My recent quest for five great holiday cookie recipes surfaced lists like “Our favorite 100”, “Tbe 88 best”, “49 Christmas cookies you’ll love”. Can anyone really have 100 favorite varieties of Christmas cookies? I can barely name 100 varieties of cookies. Paul Hollywood may not be able to meet that challenge.
Since most already have their favorite recipes, you might wonder why I’m in the market for five new recipes. My quest has a back story.
I grew up baking Christmas cookies with an enthusiasm rivaling Buddy the Elf’s. My own kitchen years later looked like a full-on bakery at Christmastime. I’d mix up batches of my old standbys, and try one or two new flavors each season, as holiday carols fought to be heard over the mixer and bright lights twinkled indoors and out.
Tins with an assortment of five or six varieties shipped off to far-away friends and relatives. Small bags adorned with pretty ribbons and tags found their way into the hands of friends at work, something from my home to theirs. My cookies got rave reviews.
Then something sad happened. A few months after starting a new job, the holiday season rolled around and I baked and gifted my cookies as usual. The year hadn’t been my best and so maybe my batches hadn’t been the all-time best either. If so, I was unaware…until…
A friend among my coworkers told me – without any sugar-coating – that a) not only did my new co-workers not like my cookies, but b) they were the worst they’d ever had, and c) they were laughing at me behind my back about it.
There was nothing weird or unusual about my recipes. Most were traditional. I wasn’t reducing fats or sugars, or creating odd taste combinations. I understood they just thought they were bad. And they threw them out.
I still baked some cookies for a couple of years after, but it wasn’t the same. I didn’t pass them out at work. I certainly didn’t box them and mail them to friends and family as I had in the past. I was literally ashamed of my cookies.
Many seasons passed, and when I did bake, I would make only a couple of batches, and not at the same time. Just some random batches during the season. In recent years, my holiday baking had dwindled to a batch or two of magic bars, pillsbury slice and bake sugar cookies with reindeers or Santas, and maybe some refrigerated chocolate chip cookies.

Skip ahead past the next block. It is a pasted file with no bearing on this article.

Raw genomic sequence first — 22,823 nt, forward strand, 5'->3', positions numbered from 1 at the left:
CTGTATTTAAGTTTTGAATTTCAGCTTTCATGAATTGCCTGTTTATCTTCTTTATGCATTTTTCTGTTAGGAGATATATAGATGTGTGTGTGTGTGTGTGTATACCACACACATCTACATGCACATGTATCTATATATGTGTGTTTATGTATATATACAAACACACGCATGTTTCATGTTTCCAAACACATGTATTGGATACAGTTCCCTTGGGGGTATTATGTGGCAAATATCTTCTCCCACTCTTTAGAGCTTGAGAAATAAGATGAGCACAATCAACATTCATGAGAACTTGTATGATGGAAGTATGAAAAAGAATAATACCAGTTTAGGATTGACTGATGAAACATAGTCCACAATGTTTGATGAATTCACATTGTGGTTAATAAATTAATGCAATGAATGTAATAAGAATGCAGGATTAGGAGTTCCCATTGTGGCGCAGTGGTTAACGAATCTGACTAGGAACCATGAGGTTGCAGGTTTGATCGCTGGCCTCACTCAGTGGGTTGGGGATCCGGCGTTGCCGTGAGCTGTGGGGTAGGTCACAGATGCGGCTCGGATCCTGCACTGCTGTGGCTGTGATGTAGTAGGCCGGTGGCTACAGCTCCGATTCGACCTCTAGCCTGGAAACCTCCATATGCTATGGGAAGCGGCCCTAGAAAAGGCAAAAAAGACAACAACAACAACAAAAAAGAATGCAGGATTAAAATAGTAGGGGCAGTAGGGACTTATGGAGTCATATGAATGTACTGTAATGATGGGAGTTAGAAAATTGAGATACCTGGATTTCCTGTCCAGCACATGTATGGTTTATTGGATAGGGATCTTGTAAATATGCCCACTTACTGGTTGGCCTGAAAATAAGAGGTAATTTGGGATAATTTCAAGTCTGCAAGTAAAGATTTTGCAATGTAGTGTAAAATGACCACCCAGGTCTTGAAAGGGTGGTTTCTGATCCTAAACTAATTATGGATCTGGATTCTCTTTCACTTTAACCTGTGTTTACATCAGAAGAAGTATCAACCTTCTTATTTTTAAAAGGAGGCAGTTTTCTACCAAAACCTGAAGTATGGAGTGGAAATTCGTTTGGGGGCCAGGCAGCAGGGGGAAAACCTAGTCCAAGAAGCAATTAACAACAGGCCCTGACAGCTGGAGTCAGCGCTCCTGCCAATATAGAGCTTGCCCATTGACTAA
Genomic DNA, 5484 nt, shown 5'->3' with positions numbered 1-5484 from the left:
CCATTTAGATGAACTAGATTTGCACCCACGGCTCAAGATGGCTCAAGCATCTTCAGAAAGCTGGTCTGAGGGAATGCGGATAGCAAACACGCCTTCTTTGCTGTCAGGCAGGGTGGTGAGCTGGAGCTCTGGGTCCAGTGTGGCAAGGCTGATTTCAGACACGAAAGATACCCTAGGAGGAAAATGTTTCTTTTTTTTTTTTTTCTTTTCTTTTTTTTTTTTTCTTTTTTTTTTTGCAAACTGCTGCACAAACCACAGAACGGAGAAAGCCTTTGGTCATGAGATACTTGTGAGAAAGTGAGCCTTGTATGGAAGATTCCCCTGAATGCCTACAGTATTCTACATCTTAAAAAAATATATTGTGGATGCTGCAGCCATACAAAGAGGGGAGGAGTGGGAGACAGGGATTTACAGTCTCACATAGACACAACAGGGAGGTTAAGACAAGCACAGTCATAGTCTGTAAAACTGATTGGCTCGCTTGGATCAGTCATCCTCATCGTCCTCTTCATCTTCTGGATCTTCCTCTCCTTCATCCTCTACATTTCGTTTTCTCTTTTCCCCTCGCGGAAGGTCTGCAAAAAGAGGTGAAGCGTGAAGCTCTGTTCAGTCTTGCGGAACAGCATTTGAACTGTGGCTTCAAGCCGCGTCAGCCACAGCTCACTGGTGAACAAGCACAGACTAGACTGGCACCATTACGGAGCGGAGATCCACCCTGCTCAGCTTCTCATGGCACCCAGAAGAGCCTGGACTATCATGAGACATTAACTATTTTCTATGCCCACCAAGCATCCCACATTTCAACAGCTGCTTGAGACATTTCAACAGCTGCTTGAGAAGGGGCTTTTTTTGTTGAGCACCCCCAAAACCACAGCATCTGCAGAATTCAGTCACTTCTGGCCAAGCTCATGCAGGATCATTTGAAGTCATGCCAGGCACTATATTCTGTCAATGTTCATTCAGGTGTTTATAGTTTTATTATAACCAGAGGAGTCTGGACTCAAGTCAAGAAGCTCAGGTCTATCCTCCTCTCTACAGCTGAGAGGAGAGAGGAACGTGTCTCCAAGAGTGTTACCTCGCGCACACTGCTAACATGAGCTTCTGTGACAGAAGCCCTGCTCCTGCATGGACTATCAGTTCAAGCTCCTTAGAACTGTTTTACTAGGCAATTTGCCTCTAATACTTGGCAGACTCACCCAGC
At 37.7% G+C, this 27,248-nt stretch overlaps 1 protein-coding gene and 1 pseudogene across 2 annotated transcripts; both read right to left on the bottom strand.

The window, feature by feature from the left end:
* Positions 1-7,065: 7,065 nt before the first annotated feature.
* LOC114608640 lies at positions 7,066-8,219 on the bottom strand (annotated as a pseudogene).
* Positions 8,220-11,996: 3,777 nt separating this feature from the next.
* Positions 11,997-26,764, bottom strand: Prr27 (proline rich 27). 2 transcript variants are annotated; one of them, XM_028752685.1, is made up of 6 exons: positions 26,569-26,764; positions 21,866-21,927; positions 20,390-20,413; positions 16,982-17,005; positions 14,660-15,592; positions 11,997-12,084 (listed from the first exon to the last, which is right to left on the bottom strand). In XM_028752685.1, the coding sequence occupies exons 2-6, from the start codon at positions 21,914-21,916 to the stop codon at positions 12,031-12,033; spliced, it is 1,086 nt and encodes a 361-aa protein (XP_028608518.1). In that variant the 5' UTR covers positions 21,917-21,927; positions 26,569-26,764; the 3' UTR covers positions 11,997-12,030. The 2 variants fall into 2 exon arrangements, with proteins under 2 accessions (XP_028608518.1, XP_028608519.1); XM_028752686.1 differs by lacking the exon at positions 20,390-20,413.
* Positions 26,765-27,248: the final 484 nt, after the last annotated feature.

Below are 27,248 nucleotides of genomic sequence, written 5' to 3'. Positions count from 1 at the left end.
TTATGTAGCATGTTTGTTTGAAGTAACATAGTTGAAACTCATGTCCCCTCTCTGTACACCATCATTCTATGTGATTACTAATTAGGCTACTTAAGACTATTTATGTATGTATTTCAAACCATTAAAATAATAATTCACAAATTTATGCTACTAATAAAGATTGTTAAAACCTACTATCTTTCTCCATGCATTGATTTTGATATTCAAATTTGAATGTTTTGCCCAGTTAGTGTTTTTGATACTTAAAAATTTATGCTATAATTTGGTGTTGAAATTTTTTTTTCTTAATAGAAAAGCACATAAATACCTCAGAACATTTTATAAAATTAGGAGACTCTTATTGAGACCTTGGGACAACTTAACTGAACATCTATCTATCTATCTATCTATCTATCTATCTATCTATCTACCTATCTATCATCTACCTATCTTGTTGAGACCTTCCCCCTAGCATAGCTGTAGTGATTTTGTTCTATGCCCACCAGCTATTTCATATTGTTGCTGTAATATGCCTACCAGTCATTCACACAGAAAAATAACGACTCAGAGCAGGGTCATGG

I’ve received plenty of cookies from others over the years, and I’ve always liked them. Did I just luck into having friends and neighbors who were outstanding cookie bakers? Could I have been that lucky? No.
It’s because gifted homemade holiday cookies are good. They convey that someone spent their time making something, and then cared enough about you to give it to you. Someone selected cookies they thought you’d like. They took the time to see that you got them. And after all, they’re cookies, and cookies are generally tasty.
So this year I made the long-overdue decision to put whatever happened in my past to bed. I made a whole-hearted return to holiday baking…minus the distribution. I mean, one step at a time, friends!
I made 6 varieties, with only one failure. The dough had been too soft, it spread too thin, and I was a bit heavy-handed with the peppermint. I tossed them, deciding anything that made me feel bad about baking would not have a seat at the table.
I’m pleased to say I enjoyed my Christmas cookies breakfast this morning. This plate was 20 years in the making. It looked like heart-won effort. I breathed in top notes of determination. After the final bites, a taste of resilience lingered.
2 thoughts on “Can you really love 100 holiday cookies?”
I feel the same about Christmas cookies and other homemade treats. They’re fun, unique, and make a great gift. If someone can’t appreciate them, then they can re-gift to someone who will. Your final line is definitely the icing here, and I can relate!
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Thanks, ~just a thought! I’m so glad you appreciated it and related!